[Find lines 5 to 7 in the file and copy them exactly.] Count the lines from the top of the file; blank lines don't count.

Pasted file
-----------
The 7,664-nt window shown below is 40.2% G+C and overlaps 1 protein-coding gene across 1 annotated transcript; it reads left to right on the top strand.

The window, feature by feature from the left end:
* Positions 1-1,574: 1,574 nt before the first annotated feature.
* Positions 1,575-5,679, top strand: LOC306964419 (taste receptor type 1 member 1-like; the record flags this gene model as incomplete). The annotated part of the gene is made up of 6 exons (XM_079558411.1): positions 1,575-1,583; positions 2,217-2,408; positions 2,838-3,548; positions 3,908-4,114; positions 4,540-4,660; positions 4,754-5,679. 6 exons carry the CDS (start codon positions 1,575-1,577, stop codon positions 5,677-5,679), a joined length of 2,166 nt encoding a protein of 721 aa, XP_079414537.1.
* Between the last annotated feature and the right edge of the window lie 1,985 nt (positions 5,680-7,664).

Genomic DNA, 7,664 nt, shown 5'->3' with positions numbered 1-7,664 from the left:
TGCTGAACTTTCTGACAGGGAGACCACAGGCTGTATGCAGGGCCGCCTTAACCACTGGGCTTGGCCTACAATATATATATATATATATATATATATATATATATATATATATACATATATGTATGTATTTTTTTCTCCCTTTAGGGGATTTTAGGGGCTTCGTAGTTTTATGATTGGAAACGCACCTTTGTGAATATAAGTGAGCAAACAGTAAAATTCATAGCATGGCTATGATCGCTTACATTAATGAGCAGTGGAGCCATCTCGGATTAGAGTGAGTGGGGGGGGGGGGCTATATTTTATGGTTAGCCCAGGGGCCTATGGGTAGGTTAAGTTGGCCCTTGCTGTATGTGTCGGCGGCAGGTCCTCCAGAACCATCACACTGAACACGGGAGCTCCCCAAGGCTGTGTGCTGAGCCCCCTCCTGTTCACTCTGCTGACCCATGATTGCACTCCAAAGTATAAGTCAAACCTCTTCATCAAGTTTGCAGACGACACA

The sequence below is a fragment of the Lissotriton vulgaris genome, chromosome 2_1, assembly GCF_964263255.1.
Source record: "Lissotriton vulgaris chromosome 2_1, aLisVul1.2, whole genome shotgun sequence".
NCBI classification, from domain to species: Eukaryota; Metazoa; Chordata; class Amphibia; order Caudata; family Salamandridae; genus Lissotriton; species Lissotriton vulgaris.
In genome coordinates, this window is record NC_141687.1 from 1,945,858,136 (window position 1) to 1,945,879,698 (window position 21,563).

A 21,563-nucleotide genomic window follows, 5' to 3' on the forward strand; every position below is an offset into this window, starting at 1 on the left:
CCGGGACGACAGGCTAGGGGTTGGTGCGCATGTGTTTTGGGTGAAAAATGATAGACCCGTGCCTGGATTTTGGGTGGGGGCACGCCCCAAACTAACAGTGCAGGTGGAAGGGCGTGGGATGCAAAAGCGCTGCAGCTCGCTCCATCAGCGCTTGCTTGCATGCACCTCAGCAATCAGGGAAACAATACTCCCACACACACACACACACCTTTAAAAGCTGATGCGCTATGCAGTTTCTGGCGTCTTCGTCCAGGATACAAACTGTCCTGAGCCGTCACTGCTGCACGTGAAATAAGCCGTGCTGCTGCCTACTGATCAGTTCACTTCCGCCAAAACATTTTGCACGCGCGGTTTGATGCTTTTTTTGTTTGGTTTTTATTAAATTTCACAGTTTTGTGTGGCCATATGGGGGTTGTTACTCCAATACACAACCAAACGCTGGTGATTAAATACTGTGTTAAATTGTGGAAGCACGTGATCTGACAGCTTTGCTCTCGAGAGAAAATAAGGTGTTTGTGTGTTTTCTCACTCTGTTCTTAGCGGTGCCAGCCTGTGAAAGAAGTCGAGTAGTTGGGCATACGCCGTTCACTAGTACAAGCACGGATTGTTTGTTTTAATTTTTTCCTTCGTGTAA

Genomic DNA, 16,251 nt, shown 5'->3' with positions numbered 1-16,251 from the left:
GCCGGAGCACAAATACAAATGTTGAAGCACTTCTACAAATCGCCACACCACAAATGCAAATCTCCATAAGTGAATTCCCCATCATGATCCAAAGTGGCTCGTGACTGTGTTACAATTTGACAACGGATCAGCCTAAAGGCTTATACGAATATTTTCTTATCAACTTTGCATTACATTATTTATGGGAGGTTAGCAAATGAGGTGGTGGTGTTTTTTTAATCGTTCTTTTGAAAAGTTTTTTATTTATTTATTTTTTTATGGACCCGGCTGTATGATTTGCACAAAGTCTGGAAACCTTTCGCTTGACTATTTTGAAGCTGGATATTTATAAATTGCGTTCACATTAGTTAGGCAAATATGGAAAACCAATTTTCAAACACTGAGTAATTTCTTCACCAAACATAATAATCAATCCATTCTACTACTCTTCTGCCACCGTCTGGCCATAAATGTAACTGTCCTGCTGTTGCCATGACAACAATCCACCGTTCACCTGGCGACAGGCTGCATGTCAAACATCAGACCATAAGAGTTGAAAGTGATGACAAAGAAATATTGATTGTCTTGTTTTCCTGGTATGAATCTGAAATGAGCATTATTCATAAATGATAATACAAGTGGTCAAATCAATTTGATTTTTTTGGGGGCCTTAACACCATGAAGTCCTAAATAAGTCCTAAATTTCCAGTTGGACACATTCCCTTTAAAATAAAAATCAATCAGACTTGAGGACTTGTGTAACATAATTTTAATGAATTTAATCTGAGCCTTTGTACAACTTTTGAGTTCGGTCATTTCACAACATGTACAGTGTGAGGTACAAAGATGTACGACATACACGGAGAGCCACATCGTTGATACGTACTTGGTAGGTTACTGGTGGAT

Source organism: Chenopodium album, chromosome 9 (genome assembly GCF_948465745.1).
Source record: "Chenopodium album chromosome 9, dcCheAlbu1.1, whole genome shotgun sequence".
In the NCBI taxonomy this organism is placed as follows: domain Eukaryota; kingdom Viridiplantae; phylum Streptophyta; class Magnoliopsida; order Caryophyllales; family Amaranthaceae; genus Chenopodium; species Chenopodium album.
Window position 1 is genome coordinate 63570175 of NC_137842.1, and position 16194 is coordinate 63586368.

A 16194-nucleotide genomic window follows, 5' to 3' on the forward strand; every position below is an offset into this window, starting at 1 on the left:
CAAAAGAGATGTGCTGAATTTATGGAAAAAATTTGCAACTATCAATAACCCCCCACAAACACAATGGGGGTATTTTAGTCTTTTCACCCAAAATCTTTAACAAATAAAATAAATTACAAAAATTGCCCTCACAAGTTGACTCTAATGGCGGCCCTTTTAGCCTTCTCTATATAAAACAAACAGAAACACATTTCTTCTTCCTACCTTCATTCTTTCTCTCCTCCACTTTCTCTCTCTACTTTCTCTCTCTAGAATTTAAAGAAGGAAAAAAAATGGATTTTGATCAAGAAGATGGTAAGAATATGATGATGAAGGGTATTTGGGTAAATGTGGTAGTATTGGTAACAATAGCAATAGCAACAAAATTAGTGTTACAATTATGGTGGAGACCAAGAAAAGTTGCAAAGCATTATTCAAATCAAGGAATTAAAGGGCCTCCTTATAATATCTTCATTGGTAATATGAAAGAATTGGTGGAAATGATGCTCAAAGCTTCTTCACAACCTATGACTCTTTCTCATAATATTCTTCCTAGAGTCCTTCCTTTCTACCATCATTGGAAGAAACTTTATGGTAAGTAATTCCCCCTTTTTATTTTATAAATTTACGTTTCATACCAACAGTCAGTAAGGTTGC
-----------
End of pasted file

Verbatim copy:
* Between the last annotated feature and the right edge of the window lie 1,985 nt (positions 5,680-7,664).

Genomic DNA, 7,664 nt, shown 5'->3' with positions numbered 1-7,664 from the left:
TGCTGAACTTTCTGACAGGGAGACCACAGGCTGTATGCAGGGCCGCCTTAACCACTGGGCTTGGCCTACAATATATATATATATATATATATATATATATATATATATATATACATATATGTATGTATTTTTTTCTCCCTTTAGGGGATTTTAGGGGCTTCGTAGTTTTATGATTGGAAACGCACCTTTGTGAATATAAGTGAGCAAACAGTAAAATTCATAGCATGGCTATGATCGCTTACATTAATGAGCAGTGGAGCCATCTCGGATTAGAGTGAGTGGGGGGGGGGGGCTATATTTTATGGTTAGCCCAGGGGCCTATGGGTAGGTTAAGTTGGCCCTTGCTGTATGTGTCGGCGGCAGGTCCTCCAGAACCATCACACTGAACACGGGAGCTCCCCAAGGCTGTGTGCTGAGCCCCCTCCTGTTCACTCTGCTGACCCATGATTGCACTCCAAAGTATAAGTCAAACCTCTTCATCAAGTTTGCAGACGACACA